Pretty Sure Ross Douthat's Neckbeard Is The Real Cure For Masturbation
IN A WORLD where people have orgasms and experience sexual pleasure in varying ways based on what they, personally, are into, there is one man, one New York Times columnist, who has always bravely stood up to say "no, you're doing it wrong."
And that man is Ross Douthat.
In his latest column, wherein he continues to publish his bad opinions for reasons not understood by anyone, Douthat explores a new theory he pulled out of his ass about how conservatives losing the porn wars has led to people not having sex and only masturbating to online pornography, and that even though he likes it when people don't have sex, this means online pornography is basically the drug "soma" from Brave New World. Or something.
Even he seems to realize that this may be a little too "on-brand" for him.
There are times in any columnist's life when you worry about being too much oneself, too on-brand, too likely to summon from one's readers the equivalent of the weary line delivered by a colleague listening to J.R.R. Tolkien read aloud from his Middle-earth sagas: "Not another [expletive] elf!"
The appearance in the same week of a Politico magazine essay on how conservatives lost the culture war over pornography and an Atlantic cover story on the decline of sexual intercourse makes me concerned about this possibility — that if I weave both pieces into an argument about our culture's decadence, my readers will find it to be a little bit predictable, a little, well, too much.
But like Tolkien with his beloved elves, I'll persevere, because the articles are worth the recommendation.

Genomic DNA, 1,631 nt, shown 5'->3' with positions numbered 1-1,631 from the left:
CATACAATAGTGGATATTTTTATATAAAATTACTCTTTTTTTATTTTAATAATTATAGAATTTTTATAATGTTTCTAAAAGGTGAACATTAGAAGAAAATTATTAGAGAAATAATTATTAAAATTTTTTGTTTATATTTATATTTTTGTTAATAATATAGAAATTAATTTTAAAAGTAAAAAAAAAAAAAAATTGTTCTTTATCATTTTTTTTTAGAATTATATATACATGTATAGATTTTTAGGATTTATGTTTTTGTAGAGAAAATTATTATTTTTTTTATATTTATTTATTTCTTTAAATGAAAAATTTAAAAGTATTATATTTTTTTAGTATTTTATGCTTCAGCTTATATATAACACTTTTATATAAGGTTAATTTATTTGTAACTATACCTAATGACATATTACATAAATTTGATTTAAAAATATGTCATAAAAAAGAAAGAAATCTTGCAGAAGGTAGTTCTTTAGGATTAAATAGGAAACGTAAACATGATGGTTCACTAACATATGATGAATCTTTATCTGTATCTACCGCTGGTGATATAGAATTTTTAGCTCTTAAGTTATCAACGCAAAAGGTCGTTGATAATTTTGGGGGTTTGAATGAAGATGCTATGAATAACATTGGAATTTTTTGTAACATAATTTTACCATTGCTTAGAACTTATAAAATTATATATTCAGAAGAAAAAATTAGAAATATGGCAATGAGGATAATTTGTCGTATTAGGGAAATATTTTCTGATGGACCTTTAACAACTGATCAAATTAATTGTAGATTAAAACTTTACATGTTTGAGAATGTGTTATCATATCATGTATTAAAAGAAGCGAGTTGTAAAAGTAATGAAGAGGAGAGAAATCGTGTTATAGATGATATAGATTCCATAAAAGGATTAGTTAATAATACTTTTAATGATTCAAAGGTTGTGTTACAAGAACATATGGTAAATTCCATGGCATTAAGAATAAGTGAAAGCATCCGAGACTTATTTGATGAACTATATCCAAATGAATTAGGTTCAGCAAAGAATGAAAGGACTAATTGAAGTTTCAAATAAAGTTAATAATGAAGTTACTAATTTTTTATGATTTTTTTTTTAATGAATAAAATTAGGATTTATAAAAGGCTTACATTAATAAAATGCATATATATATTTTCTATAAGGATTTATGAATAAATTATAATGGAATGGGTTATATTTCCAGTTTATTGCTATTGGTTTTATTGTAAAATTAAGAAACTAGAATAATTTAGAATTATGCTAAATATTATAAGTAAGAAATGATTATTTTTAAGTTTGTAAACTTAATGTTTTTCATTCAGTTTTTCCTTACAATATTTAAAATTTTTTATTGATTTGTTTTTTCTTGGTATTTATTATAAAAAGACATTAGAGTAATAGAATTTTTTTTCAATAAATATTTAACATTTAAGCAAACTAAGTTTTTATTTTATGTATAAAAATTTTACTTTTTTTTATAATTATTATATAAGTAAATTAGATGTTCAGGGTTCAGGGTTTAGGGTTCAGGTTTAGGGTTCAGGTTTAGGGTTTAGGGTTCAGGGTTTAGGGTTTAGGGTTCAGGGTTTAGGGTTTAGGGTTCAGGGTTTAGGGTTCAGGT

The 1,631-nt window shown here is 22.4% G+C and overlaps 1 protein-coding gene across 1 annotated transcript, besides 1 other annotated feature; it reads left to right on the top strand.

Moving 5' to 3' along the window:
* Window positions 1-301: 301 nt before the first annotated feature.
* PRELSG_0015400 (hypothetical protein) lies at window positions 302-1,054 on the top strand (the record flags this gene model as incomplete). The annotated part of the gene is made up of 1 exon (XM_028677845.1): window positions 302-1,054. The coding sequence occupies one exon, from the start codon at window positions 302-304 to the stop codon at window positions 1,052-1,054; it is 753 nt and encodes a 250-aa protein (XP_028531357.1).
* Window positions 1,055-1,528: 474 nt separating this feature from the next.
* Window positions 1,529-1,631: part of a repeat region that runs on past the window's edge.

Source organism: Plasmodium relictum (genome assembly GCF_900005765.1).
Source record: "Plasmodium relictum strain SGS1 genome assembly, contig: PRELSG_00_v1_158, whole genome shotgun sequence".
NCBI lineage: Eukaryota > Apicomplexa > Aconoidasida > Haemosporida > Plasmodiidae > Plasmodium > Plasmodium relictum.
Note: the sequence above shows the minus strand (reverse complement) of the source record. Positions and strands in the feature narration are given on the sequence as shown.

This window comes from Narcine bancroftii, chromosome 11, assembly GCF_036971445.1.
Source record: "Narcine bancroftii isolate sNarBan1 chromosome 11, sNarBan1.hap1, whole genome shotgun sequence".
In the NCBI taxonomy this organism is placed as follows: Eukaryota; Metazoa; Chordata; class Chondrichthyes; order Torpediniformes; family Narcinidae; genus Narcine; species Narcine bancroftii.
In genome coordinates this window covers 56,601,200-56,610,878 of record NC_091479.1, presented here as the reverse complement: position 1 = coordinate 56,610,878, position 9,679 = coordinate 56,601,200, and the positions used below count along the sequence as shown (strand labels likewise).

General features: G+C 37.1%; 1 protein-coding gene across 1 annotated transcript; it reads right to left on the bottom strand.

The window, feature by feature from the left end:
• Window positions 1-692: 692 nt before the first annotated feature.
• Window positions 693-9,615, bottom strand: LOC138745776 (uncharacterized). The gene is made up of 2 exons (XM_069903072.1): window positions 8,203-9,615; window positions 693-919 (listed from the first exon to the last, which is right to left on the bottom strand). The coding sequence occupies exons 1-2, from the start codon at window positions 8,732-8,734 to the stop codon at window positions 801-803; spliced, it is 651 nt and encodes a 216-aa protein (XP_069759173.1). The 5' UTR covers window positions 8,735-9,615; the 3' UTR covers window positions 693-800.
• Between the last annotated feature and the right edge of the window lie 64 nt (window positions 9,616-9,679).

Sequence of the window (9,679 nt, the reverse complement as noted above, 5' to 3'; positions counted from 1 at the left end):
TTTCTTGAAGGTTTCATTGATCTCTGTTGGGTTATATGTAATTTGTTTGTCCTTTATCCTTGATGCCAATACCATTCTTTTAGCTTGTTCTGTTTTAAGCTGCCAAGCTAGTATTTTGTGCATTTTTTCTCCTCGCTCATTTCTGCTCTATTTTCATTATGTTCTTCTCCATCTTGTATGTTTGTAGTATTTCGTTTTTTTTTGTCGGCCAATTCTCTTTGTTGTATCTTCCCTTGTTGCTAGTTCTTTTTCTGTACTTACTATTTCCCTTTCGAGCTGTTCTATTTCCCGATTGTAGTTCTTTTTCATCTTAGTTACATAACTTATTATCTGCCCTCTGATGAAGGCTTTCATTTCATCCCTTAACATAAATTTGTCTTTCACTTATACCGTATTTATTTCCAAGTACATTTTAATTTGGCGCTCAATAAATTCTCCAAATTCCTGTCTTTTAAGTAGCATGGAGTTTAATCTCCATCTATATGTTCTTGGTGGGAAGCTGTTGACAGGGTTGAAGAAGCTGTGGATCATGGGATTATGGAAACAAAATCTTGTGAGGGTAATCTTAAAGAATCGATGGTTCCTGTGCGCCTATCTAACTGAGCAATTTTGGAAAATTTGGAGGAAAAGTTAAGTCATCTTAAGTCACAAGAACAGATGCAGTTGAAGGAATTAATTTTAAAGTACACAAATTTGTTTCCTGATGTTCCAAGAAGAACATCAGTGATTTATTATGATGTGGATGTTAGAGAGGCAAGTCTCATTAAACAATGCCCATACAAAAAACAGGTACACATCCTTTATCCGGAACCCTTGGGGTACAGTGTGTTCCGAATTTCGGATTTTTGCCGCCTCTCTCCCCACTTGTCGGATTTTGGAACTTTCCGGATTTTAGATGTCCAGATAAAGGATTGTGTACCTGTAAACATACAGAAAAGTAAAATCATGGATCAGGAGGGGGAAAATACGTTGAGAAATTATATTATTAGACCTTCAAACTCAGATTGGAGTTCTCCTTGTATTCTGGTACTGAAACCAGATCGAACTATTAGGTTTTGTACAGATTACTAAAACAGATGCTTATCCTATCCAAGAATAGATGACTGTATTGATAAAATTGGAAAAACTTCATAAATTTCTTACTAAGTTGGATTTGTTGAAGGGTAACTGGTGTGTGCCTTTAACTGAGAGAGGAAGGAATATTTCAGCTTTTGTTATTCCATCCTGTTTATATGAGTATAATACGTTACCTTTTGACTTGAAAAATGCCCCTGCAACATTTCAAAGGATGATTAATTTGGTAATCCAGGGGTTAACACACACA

Oh, for joy! Now, you would think that Ross Douthat, noted policeman of orgasms, would be thrilled by the Atlantic article, but he is not. You see, if people were having less sex because conservatives had won the porn wars, that would be a good thing, but because they didn't win, obviously something has gone very, very wrong.
Douthat admits that conservatives were wrong about the effects of pornography on the world -- that all the "social chaos" and rampant sluttery they predicted never really came to pass:
Conservatives didn't expect it because they believed that sexual liberation would inevitably lead to social chaos — that if you declared consent the only standard of sexual morality and encouraged young people to define fulfillment libidinally, you would get not only promiscuity but also a host of dire secondary consequences.[...]
But many of those grim social trends stabilized or turned around in the 1990s, and instead of turning teenage boys into rapists, the internet-enabled victory of pornographic culture had, perhaps, the opposite effect. Rates of rape and sexual violence actually fell with the spread of internet access, suggesting that the pleasures of the online realm were either a kind of substitute for sexual predation, a kind of sexual tranquilizer, or both. And that tranquilizing effect seems to extend beyond predation to the normal pursuit of sexual relationships, because some combination of Netflix, Tinder, Instagram and masturbation is crucial to the decline-of-sex story that Julian's Atlantic essay tells.
Is this a good thing? It seems like a good thing, right? Well, hold your horses on that one. Douthat is also careful to note that the sex-positive types like us were also wrong.